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IN SHORT: First to place on our best of the year list. [Rated PG-13 for thematic material, violence, drug references and language. 103 minutes]
All we can tell you about Texas, aside that our dad lives across the NM border from El Paso, is that this warning was passed from one college student to another, back in the 1970s: "Stay clean in Texas or stay the hell out." That you could get 30 years hard jail time for possession of a joint, was legend. American Violet, in which a poor, single mother of four is busted by Lone Star State cops for selling drugs in a school zone -- a totally trumped up charge -- uses this rep of the cops and runs with it.
That's not fair. The story isn't made up. The story is one of a system that, at a time no more than a decade or two past, is so wide open to misuse that anyone without a lawyer is screwed. Anyone with a court appointed lawyer is even worse off. So, "Welcome to Texas justice," Ms. Dee Roberts. Single mother of four (by three different men, two of 'em in jail). Dee works as a waitress. Lives in public housing. Has mom Alma Roberts (Alfre Woodard) look after the kids even as her last husband, Darrell Hughes (Xzibit ) does his best to take his part and parcel away. Darrell, btw, is a violent drunk shacked up with a drug abusing subhuman; neither are afraid to abuse the System whenever possible. When the local cops come sweeping down on the Projects, with a list of "known" drug dealers in hand, Dee is swept up and locked away.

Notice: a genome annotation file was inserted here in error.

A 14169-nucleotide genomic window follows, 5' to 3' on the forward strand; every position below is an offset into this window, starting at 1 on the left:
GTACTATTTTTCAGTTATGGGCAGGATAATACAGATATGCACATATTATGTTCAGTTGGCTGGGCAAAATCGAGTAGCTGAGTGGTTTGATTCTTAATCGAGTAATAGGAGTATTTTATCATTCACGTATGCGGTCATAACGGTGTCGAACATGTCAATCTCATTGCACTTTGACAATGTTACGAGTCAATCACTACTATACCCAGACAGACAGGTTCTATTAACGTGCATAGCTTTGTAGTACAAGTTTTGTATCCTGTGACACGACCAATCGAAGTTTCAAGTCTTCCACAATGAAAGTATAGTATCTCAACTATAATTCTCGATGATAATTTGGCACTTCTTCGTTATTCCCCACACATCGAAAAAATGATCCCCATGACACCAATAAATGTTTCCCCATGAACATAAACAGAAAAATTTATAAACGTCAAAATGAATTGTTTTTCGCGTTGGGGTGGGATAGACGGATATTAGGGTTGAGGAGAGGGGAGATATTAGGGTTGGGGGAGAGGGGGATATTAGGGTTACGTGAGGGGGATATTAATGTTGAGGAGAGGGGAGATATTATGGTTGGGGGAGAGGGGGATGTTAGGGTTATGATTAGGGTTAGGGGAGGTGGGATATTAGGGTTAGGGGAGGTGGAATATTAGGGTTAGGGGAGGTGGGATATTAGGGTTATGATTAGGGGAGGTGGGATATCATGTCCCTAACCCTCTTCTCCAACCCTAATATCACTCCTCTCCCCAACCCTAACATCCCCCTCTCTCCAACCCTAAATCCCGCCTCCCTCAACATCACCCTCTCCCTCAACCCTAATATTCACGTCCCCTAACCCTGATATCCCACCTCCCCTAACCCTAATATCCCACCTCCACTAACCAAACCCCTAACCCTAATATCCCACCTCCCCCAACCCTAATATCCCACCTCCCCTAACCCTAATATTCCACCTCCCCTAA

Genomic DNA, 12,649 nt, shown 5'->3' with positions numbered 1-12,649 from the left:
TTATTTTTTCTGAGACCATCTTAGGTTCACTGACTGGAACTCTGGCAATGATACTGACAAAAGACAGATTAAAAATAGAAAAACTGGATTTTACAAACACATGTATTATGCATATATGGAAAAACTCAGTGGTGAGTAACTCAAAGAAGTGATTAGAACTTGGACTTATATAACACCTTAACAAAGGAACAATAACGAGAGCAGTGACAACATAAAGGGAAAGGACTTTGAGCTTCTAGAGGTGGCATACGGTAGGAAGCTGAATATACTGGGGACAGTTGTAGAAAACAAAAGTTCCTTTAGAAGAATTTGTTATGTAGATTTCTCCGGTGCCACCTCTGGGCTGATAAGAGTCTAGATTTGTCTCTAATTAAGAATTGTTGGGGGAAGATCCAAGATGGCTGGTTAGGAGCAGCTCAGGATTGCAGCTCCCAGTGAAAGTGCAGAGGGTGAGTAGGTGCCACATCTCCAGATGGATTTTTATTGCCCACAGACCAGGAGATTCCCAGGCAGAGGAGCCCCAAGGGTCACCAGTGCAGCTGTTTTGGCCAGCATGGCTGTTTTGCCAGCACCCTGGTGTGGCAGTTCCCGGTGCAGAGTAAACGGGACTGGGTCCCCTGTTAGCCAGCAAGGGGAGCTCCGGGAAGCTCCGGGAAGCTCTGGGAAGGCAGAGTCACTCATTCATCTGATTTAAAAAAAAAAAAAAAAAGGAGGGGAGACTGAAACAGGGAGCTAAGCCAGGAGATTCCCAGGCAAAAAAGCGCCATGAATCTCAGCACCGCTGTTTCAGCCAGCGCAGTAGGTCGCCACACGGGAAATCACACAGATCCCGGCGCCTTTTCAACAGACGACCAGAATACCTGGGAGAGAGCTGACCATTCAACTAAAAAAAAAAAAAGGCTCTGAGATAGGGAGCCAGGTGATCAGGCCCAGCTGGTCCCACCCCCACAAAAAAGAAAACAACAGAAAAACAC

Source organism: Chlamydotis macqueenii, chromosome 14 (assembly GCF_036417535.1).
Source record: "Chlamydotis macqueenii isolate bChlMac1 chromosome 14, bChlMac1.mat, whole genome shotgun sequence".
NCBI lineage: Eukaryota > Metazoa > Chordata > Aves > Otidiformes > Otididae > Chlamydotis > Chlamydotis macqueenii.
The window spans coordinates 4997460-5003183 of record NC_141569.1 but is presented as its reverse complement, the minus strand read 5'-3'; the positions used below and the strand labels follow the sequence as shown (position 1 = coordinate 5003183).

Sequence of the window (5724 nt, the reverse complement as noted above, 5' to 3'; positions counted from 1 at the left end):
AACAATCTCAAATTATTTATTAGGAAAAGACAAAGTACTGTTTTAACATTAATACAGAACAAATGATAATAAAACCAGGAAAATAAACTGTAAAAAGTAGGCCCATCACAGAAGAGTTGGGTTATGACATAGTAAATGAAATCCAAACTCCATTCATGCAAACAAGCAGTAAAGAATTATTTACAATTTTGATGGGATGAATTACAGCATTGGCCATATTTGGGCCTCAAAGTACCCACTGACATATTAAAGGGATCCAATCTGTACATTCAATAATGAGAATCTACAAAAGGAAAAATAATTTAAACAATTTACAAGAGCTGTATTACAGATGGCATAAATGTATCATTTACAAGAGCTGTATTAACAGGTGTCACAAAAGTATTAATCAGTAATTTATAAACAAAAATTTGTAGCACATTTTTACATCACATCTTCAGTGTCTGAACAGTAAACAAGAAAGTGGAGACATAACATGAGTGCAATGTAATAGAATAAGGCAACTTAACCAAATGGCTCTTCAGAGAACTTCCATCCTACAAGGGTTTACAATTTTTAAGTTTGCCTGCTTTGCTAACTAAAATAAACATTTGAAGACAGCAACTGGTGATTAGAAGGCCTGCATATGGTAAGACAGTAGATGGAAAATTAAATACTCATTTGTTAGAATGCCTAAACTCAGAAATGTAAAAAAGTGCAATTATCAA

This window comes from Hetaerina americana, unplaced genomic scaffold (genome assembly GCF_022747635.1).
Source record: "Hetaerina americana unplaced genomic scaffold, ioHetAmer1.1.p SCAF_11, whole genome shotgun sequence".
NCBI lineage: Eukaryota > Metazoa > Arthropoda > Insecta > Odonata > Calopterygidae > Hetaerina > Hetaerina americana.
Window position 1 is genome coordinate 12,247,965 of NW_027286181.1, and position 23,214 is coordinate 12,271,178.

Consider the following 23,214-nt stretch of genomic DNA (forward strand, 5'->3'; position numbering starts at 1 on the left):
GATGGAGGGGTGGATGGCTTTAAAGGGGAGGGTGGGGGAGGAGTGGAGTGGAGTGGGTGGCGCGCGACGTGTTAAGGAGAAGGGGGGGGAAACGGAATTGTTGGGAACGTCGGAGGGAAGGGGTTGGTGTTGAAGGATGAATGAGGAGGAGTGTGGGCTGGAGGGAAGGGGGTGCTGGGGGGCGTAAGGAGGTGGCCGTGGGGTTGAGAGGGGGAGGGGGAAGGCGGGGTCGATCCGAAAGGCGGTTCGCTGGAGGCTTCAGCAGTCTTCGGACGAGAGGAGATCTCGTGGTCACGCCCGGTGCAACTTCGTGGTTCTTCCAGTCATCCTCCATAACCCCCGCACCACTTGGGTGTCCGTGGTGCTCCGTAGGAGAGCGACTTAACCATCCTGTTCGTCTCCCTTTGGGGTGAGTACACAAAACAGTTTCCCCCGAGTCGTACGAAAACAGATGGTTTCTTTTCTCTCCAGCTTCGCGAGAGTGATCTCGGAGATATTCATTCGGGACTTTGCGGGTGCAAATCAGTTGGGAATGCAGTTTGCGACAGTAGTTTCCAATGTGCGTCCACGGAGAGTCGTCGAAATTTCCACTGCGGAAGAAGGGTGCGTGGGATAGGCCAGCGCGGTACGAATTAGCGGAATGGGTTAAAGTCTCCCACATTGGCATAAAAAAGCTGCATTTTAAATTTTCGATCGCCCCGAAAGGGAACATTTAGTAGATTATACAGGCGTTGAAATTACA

Why her name is on the list is the one part of the story that we won't give away. Simply put, DA Calvin Beckett (Michael O'Keefe), a hard law 'n' order man, uses these busts to build his reputation. For most of the poor, pleading guilty means they don't do time and the DA gets another notch on his belt.
It also means, though, that they lose their right to housing, food stamps, voting, any government aid and so on. It's a great way for the local government to balance a budget, come to think of it. It works well because, as Dee's mom insists, that's just the way it is.
For Dee, who has walked the line since a minor bust at age 16, pleading guilty means more than "the way it is." Aside from the fact of her innocence, it means that Darrell gets the upper hand in the ongoing battle for the kidlets. And Dee screams hard and loud for any one to hear her, once bail is set at an unattainable $70,000. No one in her community has that kind of money. All Dee has is a spotless churchgoing record. So the good Reverend Sanders (Charles S. Dutton) makes a call to a university professor friend who makes an appeal those friendly New York lawyers at the ACLU, mainly a Jewish guy called David Cohen (Tim Blake Nelson) and a black guy called Byron Hill (Malcolm Barrett) and a whole different kind of lawsuit unfolds.
The ACLU hires local lawyer Sam Conroy (Will Patton) as their mouthpiece and the merry band moves forward with the idea that arresting poor people based on the idea that "if they're poor they must be doing something that'll make them guilty for something" is racist.
We're trying too hard to avoid giving anything away so we'll just acknowledge an absolutely fabulous performance by Nicole Beharie in a great film about unjust accusation and the impossible fight to overcome. Only once did we sense a glitch in the script -- it's a very minor technical matter about who gets deposed and why -- but going into that here is going to ruin the third act surprise and we won't do that.
On average, a first run movie ticket will run you Ten Bucks. Were Cranky able to set his own price to American Violet, he would have paid . . .
Ignore the race lines. See this film.
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